In 1907, Alexander Graham Bell invited Curtiss to develop a suitable engine for heavier-than-air flight experimentation. Bell regarded Curtiss as "the greatest motor expert in the country"[11] and invited Curtiss to join his Aerial Experiment Association (AEA).

AEA aircraft experiments

File:Curtiss june bug.jpg
The June Bug on its prize-winning historic flight with Curtiss at the controls.

Between 1908 and 1910, the AEA produced four aircraft, each one an improvement over the last. Curtiss primarily designed the AEA's third aircraft, Aerodrome #3, the famous June Bug, and became its test pilot, undertaking most of the proving flights. On July 4, 1908, he flew 5,080 ft (1,550 m) to win the Scientific American Trophy and its $2,500 prize.[12] This was considered to be the first pre-announced public flight of a heavier-than-air flying machine in America. On June 8, 1911 Curtiss received U.S. Pilot's License #1 from the Aero Club of America, because the first batch of licenses were issued in alphabetical order; Orville Wright received license #5. The flight of the June Bug propelled Curtiss and aviation firmly into public awareness. At the culmination of the Aerial Experiment Association's experiments, Curtiss offered to purchase the rights to Aerodrome #3, essentially using it as the basis of his "Curtiss No. 1, the first of his production series of pusher aircraft.[13]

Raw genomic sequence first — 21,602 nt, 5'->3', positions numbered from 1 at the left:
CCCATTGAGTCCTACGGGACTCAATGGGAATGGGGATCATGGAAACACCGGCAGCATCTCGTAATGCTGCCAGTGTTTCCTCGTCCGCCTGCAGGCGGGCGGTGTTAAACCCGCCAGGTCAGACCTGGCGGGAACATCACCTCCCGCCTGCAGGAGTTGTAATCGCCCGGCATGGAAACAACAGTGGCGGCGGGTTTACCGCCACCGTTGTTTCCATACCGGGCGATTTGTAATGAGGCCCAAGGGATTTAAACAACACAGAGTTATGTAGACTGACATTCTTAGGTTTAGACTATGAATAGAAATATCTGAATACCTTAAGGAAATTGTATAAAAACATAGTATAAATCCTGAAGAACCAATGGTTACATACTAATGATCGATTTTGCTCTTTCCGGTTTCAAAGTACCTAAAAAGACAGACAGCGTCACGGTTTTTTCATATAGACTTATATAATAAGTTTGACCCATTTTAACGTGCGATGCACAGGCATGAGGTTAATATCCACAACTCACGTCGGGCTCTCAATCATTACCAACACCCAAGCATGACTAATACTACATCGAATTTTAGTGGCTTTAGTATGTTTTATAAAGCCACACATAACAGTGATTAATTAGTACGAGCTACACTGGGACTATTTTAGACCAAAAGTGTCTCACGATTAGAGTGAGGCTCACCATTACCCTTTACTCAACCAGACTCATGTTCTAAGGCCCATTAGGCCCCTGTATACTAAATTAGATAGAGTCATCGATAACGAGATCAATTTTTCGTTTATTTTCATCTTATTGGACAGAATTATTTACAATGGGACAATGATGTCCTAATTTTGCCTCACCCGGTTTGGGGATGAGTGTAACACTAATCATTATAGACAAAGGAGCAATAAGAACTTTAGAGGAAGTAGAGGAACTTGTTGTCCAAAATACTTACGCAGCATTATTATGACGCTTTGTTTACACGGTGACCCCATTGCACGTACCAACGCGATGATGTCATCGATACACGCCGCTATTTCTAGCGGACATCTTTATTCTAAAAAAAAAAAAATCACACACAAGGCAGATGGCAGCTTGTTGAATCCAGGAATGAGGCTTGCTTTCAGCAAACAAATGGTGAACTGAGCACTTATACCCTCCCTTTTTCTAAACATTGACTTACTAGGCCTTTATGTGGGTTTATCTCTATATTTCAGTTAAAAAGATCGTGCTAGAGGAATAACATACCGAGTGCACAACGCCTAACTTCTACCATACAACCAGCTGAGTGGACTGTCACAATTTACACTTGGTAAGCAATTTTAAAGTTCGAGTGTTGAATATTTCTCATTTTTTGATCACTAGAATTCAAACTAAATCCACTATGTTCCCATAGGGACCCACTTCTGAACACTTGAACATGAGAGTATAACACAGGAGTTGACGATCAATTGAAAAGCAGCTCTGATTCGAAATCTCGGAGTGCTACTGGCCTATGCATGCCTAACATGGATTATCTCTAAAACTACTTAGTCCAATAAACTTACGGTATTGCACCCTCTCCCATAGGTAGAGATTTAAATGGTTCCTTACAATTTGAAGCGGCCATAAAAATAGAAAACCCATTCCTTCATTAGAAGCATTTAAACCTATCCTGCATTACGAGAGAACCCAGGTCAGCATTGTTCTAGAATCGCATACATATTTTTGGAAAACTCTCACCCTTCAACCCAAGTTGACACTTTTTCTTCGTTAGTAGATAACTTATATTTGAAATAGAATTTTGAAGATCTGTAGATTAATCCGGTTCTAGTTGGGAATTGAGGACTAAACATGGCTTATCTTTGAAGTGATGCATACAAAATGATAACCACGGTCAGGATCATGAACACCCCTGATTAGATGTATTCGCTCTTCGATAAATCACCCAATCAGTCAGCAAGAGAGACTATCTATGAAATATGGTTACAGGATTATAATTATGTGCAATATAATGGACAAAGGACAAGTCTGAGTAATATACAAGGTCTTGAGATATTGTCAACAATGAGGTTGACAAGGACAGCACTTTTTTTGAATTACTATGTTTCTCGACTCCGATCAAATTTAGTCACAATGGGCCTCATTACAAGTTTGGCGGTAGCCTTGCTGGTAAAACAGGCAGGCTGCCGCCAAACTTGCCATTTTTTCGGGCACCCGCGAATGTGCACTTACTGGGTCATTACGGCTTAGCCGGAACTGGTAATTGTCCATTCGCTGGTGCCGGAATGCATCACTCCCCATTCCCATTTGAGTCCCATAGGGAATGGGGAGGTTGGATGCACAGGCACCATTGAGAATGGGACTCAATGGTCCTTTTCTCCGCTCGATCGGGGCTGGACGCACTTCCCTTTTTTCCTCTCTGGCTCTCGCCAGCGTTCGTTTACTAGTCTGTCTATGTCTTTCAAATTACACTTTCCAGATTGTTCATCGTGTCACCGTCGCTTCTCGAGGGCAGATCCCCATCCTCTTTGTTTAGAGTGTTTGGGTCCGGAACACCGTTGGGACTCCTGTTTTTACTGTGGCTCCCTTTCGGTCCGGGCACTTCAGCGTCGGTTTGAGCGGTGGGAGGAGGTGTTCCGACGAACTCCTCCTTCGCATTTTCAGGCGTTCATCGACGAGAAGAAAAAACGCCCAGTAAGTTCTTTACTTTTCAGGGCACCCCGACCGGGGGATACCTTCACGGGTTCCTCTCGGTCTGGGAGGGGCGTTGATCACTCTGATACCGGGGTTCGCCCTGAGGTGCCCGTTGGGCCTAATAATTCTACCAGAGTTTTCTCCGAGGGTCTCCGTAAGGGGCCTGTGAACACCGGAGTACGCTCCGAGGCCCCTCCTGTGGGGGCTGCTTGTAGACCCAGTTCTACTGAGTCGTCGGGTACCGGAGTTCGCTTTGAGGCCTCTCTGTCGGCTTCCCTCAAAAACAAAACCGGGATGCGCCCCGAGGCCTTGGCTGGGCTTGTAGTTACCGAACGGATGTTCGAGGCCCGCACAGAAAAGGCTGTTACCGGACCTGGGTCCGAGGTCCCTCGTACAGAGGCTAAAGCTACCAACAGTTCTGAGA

The pre-war years

Aviation competitions

During the 1909-1910 period, Curtiss employed a number of demonstration pilots, including Eugene Ely, Charles K. Hamilton and Hugh Robinson. Aerial competitions and demonstration flights across North America helped to introduce aviation to a curious public; Curtiss took full advantage of these occasions to promote his products.[14] This was a busy period for Glenn Curtiss.